Hospitality sector employees constitute one of the key groups with respect to their secondhand tobacco smoke exposure at work. This study aimed to detect urinary cotinine and breath carbon monoxide (CO) levels among bar and restaurant employees in Ankara, as well as the employees’ opinions on the new antitobacco law, changes in smoking behavior, and subjective health status before and after the law entered into force.
This before–after study was conducted in 19 premises, with the participation of 65 employees before implementation and 81 employees 3 months after implementation of the new antitobacco law in the hospitality sector. Data in both phases were collected through face-to-face surveys, breath CO measurements, and urinary cotinine analysis. Descriptive statistics were used to summarize data, whereas chi-square test, paired and unpaired t tests, and analysis of variance were used to compare groups.
Most of the restaurant and bar employees were male and below 35 years old. Before–after comparison showed that health complaints of the hospitality sector employees such as watering and itching in the eyes, difficulty in breathing, and cough (p < .001), as well as breath CO (p < .001) and urinary cotinine levels (p < .001) decreased significantly 3 months after implementation of the law. Among the smoking employees, mean number of cigarettes smoked was also found to decrease (p = .012). Majority of the employees (83.8%) were found to support the smoking ban in enclosed public places.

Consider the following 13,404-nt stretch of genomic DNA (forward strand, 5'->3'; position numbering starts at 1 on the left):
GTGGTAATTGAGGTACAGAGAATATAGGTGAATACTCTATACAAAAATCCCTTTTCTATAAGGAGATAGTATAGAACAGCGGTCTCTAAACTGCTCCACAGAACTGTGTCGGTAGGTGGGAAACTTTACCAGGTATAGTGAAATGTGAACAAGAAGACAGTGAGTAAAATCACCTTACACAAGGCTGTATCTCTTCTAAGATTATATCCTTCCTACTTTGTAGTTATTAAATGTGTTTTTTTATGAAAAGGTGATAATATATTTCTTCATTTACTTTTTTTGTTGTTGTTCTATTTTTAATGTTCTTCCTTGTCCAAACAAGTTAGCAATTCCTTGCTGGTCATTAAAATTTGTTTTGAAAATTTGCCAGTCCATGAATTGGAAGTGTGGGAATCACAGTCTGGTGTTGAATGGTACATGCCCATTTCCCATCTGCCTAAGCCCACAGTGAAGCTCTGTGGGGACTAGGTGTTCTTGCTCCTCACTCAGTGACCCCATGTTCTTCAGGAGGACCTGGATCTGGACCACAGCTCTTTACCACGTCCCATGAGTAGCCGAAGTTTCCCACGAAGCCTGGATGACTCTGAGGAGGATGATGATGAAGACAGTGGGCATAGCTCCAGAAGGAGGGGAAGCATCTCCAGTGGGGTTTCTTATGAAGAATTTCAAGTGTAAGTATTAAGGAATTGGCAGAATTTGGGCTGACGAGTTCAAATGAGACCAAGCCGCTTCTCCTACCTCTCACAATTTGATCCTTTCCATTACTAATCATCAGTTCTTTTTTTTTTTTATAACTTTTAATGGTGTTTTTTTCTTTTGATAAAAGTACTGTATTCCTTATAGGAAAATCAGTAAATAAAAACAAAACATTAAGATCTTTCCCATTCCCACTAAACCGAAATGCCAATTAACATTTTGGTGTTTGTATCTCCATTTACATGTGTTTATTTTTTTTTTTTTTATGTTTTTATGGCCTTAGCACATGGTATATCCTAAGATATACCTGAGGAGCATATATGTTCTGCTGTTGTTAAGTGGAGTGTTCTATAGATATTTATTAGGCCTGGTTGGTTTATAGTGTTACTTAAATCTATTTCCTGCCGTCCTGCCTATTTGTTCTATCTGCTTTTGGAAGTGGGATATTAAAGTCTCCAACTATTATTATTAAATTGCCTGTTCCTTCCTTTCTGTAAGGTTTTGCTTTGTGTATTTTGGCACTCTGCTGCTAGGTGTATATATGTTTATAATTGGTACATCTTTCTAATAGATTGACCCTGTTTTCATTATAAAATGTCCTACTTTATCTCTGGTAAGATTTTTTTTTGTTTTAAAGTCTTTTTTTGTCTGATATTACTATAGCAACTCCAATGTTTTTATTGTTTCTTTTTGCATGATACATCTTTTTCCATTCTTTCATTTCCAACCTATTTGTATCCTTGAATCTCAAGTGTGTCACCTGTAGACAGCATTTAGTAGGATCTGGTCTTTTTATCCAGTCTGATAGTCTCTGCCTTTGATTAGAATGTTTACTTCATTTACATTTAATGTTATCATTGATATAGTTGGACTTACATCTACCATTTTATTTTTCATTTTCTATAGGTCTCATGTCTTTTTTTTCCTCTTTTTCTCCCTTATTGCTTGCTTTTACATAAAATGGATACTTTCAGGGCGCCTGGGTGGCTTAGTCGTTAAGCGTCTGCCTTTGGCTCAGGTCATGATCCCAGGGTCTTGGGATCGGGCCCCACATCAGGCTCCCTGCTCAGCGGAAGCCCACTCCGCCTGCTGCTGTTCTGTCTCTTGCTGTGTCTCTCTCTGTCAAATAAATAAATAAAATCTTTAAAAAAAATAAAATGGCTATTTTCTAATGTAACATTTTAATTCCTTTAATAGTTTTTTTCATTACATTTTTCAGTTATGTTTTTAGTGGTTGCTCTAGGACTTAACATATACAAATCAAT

Results of this study provide solid evidence on the positive health effects of smoke-free laws and employees’ support for smoke-free workplaces.